New research is calling on retailers to take on new opportunities to embrace data sharing and reduce the risk of costly failed CX projects.

The research, released by Microsoft this month, found that while 69 per cent of Australian enterprises say that they have an integrated digital transformation strategy, only 28 per cent have a company-wide strategy for sharing data.

More than three quarters of retail organisations also said they had failed CX projects, with a third saying that 20-40 per cent of these projects had failed, costing some between $100,00-500,000.

The study, which surveyed 505 medium to large organisations, warns that without access to comprehensive data retailers will be limited in their ability to use data to engage customers and transform products and services.

While most retailers acknowledged the importance of data within the organisation, with 80 per cent saying data was somewhat to extremely important to automate business processes, 30 per cent said there is little to no data sharing across the organisation.

Michael O’Keefe, Business Applications Director at Microsoft told Retailbiz that these data blindspots are impeding digital transformation for some retailers.

“It’s really important that retail businesses identify and tackle their digital blindspots – and introduce policies, processes and technology that lets data help draft the organisational transformation blueprint,” he said.

“The opportunity retailers now have is to pause and take a look at the data that is available today to drive new insights into how they digitally engage with customers, whether through app or socials and how do they bridge that digital gap between what they’re doing on net and in-store.”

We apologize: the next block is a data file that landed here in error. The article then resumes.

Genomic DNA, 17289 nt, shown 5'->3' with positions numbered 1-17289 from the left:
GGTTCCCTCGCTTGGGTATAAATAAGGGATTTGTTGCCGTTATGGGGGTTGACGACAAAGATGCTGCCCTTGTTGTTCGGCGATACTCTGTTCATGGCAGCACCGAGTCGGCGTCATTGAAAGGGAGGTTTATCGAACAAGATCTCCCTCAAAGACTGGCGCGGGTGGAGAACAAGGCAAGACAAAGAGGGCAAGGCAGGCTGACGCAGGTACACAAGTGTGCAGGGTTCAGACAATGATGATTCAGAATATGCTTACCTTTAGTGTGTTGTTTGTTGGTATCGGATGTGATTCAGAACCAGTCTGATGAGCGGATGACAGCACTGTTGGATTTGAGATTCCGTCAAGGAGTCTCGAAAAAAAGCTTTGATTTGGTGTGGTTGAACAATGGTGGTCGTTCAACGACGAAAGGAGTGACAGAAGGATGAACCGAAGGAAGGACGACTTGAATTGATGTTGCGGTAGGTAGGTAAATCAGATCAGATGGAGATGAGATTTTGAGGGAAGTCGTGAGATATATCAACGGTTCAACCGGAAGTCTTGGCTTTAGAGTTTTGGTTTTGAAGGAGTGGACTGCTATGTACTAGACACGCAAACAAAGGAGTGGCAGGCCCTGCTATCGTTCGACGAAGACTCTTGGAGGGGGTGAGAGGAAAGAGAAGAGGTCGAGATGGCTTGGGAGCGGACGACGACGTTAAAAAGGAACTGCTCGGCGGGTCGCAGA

The survey also found most retailers scored themselves poorly in their ability to collect and action feedback from customers and staff across various channels, personalise interactions and identify weak points in the customer journey.

Tackling data blindspots

Creating a company-wide data sharing policy and rolling out technology to allow easier access to data are essential to tackle these blindspots, Mr O’Keeffe said.

Without leveraging this data, retailers are missing a huge opportunity to optimise processes, he said, with consumers increasingly expecting data-driven service.

“Consumers are more demanding now in terms of engagements with brand so from a retailer’s perspective we’re seeing them constantly want to bridge the gap between digital and bricks and mortar so there’s an opportunity there for retailers to look back at data they have in terms of how they’re engaging customers.”

When looking at implementing a data strategy, retailers need to undertake an audit of existing data, Mr O’Keeffe said.

“First thing is to undertake an audit of the data they have within the organisation and start to think about the value of that data. Second thing is ensuring very good handle on regulatory framework and privacy framework of that data.”

Finding a way to bridge the data gap is absolutely essential to retailers’ future success, Mr O’Keeffe said.

“Digital engagement and bridging the divide is a really powerful way to build new relationships with consumers but it’s really important to consider how you’re going to use that data,” he said.